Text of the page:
(I think maybe fungus-carrying lymph started collecting in my neck at that age too. Taking my cycling proficiency test when I was 11, I was unable to move my head because of a mysterious stiff neck I’d woken up with one morning.)
Then one summer when I was 14 or 15, all that weight just disappeared. It’s like the fungus became sort of dormant for some reason. Then for several years, I was free! No major problems until I dislocated my ankle when I was 23, caused by (I now think) those weak inner thighs and squidgy ligaments at the ankle joint.
After that, well, just a catalogue of troubles: I was walking shakily, then there was the MS diagnosis, around this time I started on the mini pill (and that fungus in me loves female hormones!), then there was the “inner ear virus” (lymph had already started re-routing into my back, shoulders, neck and head), then I began taking Avonex, which just compounded everything.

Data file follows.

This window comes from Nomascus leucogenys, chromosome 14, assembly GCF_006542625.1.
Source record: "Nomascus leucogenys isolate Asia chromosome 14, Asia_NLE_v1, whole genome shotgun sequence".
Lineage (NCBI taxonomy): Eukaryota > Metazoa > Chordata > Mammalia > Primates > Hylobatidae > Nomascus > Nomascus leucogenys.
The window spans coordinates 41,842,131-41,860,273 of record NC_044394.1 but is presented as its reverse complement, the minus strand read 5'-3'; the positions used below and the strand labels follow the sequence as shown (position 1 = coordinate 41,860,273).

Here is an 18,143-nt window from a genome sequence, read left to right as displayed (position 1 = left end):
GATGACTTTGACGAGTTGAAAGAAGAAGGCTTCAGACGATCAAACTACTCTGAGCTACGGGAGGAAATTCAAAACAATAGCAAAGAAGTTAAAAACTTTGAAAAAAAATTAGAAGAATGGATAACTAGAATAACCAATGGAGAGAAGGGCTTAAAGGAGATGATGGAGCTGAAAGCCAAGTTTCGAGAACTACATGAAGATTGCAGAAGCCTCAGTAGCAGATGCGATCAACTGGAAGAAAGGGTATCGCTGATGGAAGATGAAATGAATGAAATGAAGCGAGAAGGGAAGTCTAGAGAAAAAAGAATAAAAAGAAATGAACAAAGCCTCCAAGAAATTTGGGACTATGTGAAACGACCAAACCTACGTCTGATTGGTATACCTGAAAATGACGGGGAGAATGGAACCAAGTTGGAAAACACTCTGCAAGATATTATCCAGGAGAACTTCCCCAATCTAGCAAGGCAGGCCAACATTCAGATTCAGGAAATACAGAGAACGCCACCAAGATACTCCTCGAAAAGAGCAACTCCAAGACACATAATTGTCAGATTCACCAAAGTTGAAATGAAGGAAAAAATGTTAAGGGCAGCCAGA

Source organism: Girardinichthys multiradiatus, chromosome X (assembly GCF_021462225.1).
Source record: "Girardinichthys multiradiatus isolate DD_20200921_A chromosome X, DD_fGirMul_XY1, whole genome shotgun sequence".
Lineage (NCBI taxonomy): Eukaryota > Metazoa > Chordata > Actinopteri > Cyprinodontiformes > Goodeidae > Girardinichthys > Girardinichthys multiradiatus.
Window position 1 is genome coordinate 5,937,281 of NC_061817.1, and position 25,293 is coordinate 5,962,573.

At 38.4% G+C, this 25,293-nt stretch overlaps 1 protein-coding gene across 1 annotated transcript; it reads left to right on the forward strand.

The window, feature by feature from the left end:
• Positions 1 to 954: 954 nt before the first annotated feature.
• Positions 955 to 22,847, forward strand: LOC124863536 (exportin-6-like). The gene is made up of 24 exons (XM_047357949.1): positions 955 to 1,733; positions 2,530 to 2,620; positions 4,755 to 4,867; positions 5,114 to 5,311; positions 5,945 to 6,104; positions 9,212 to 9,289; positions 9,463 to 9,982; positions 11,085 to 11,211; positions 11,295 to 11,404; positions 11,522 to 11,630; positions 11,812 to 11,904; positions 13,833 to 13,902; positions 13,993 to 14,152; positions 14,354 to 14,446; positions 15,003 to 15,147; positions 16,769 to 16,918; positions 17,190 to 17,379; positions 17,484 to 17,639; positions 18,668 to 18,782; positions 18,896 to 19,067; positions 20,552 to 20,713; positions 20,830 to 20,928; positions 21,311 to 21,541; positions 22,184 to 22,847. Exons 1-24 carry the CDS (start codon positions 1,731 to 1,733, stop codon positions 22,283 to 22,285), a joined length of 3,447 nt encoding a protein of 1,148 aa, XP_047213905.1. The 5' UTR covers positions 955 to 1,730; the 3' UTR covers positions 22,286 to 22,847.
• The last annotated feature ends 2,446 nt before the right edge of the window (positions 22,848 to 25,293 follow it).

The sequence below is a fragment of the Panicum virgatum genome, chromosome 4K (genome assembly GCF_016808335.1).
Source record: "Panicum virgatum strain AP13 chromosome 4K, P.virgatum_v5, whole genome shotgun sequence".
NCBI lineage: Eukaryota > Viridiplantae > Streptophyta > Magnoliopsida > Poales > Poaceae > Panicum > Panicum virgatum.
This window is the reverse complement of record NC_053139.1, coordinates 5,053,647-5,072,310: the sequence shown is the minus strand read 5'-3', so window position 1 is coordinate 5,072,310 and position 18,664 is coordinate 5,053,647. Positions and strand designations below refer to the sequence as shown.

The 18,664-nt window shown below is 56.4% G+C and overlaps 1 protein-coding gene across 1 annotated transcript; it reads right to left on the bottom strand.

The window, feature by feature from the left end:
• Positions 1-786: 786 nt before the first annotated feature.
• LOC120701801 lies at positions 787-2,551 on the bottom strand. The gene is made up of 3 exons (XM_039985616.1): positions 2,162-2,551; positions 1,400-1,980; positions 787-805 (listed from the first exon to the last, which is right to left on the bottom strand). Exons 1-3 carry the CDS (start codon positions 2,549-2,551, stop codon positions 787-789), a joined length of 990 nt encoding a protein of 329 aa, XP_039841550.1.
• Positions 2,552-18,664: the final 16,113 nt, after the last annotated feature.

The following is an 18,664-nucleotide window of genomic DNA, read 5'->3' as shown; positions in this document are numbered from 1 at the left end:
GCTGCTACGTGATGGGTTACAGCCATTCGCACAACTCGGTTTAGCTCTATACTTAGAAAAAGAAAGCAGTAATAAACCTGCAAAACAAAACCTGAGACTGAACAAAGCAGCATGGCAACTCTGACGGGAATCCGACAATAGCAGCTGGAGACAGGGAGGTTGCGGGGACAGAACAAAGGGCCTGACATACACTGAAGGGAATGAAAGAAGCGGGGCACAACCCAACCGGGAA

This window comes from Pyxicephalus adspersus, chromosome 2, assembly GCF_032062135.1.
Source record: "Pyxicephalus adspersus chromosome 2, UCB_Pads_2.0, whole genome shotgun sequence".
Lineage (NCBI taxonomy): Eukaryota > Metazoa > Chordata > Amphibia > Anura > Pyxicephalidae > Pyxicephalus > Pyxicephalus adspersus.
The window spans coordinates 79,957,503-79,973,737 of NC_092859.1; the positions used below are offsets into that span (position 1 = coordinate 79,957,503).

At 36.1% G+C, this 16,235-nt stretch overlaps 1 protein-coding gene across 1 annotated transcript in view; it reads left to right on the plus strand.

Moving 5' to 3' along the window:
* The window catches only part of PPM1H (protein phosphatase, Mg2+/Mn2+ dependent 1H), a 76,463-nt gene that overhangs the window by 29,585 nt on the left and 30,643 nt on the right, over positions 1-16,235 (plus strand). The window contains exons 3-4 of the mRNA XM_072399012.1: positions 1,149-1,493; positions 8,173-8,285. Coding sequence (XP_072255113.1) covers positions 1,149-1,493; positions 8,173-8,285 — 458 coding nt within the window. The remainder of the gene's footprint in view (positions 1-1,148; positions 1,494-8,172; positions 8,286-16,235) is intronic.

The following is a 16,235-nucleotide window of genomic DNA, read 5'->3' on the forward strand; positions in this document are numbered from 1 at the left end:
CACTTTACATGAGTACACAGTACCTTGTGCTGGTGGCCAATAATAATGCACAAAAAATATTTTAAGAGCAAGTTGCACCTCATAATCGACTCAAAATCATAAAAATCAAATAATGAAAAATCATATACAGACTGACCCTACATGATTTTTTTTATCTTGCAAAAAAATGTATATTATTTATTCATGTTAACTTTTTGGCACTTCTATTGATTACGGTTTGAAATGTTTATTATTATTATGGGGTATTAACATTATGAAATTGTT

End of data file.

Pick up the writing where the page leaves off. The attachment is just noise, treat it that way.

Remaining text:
A body of two halves?
After stripping off all those old layers of paper, I’ve discovered two main cracks, two epicentres that were the root of problems as my body struggled to compensate for the damage. But dividing myself into top and bottom isn’t so simple.
There are the significant troubles in my upper-body – blocked head, stiff neck, disrupted vision, compacted spine, grinding hunched shoulders, weak arms and hands, coldness, yadder, yadder… These were all a result of the re-routing of lymph due to a fungal blockage somewhere in the middle of me. In the past 6 months, since I unblocked it, it’s all been slowly draining away like dirty dishwater after the sludge in the plughole has been cleared.
It’s this discovery that seems to be so unusual, and surely of wider importance. I can’t find anything online about it. It’s only as it drains that I’m realising which problems have been caused by (fungus-containing) accumulated lymph in the back, spine, shoulders, neck and head.